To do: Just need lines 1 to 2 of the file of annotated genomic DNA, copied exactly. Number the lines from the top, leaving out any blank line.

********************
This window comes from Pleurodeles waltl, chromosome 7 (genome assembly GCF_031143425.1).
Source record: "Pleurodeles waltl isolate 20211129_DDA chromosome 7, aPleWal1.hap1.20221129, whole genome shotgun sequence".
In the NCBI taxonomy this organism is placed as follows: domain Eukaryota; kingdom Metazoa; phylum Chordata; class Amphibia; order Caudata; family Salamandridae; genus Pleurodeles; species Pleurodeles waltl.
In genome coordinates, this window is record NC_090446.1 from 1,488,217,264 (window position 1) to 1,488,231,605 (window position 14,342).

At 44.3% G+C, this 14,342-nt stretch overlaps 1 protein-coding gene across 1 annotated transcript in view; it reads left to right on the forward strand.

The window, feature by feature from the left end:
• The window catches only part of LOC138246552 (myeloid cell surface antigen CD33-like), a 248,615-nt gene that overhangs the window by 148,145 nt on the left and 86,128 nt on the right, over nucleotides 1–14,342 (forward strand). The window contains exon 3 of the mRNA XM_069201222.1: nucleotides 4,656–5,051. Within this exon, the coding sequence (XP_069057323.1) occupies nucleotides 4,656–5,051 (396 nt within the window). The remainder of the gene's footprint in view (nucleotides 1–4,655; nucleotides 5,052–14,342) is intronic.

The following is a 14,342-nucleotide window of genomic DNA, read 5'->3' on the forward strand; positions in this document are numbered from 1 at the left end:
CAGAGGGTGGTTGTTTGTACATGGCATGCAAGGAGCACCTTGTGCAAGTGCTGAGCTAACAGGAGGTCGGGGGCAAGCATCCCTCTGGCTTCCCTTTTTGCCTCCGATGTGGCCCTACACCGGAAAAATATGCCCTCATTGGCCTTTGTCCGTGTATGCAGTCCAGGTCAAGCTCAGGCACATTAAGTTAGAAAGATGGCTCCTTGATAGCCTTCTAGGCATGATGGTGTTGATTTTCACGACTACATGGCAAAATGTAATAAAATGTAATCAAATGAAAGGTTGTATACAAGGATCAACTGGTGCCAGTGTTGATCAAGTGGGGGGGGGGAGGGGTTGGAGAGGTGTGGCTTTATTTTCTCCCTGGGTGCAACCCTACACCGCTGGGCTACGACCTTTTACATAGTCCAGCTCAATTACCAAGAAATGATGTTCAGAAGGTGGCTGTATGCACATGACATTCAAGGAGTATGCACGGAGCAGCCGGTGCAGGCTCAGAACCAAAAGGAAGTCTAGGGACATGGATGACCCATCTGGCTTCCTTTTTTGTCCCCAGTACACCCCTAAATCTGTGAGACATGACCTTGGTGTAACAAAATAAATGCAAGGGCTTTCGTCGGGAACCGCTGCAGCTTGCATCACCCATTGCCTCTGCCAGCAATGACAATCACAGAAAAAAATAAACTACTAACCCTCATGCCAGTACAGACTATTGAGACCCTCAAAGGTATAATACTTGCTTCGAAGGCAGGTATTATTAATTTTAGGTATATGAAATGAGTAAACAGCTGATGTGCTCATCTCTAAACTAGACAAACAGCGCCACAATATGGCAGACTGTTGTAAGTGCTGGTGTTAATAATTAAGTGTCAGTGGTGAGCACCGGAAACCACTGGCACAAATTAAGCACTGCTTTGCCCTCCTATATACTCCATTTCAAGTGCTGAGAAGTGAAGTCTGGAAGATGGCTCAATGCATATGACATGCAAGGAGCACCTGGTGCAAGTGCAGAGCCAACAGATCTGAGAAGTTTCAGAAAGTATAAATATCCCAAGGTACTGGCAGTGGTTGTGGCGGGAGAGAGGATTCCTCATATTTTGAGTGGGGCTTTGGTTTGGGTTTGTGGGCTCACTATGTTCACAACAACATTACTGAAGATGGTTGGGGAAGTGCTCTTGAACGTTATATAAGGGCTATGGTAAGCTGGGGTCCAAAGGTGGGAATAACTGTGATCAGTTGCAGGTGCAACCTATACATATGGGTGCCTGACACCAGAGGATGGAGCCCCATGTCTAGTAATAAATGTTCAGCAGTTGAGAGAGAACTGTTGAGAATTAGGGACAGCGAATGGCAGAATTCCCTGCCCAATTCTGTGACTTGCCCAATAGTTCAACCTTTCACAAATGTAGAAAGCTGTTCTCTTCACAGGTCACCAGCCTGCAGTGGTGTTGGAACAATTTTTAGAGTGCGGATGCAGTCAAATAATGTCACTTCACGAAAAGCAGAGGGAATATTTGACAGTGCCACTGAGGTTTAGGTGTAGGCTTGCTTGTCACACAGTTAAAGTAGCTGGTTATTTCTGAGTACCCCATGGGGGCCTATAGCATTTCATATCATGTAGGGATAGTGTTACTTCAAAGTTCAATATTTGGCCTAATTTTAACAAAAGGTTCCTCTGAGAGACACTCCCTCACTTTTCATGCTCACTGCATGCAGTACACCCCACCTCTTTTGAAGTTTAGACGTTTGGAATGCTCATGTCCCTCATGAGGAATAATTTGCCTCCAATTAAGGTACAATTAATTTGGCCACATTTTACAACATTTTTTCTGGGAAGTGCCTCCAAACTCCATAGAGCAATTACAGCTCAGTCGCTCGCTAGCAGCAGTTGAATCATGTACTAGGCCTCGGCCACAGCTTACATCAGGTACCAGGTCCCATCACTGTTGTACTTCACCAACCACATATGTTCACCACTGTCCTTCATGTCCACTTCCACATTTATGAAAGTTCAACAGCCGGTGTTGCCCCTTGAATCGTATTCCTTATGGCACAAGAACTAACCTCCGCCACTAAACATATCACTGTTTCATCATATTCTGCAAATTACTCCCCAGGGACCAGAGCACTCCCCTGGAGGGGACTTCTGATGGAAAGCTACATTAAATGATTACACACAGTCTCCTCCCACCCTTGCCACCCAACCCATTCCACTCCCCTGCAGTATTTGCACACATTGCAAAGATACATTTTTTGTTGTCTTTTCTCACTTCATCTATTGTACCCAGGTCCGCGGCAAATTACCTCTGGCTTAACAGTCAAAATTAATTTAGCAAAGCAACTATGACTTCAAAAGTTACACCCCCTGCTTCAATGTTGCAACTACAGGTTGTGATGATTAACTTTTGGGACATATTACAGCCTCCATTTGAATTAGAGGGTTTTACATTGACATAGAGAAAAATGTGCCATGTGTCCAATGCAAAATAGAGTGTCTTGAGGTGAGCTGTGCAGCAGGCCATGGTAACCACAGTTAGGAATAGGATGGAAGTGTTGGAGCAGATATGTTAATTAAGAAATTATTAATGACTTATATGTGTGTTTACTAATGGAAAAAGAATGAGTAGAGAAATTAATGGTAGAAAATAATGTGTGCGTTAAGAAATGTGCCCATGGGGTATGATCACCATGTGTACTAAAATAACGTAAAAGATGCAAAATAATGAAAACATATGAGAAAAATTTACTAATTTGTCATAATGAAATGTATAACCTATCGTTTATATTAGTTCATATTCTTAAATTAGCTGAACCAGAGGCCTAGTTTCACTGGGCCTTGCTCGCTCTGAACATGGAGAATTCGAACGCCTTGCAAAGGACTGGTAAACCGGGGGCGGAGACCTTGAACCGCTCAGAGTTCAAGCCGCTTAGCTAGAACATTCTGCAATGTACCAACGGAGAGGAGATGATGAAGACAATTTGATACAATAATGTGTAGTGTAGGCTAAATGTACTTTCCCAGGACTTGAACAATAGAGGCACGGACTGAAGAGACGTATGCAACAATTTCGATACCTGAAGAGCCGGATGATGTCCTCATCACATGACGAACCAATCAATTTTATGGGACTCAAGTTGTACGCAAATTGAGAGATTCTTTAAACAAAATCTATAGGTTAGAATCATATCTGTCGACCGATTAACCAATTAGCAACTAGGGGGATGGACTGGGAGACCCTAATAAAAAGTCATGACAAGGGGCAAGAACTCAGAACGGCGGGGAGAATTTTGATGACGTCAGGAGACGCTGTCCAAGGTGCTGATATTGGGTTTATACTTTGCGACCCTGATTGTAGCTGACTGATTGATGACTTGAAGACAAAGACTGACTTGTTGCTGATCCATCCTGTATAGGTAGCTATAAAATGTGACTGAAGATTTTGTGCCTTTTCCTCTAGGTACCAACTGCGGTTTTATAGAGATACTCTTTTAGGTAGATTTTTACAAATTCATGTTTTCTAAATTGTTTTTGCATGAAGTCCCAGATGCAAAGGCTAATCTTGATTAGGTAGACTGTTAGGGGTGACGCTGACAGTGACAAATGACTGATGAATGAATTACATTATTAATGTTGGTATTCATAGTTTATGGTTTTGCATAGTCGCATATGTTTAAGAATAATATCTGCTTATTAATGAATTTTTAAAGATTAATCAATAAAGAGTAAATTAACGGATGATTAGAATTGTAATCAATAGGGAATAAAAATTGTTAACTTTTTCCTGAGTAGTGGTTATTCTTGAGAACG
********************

This window comes from Pleurodeles waltl, chromosome 7 (genome assembly GCF_031143425.1).
Source record: "Pleurodeles waltl isolate 20211129_DDA chromosome 7, aPleWal1.hap1.20221129, whole genome shotgun sequence".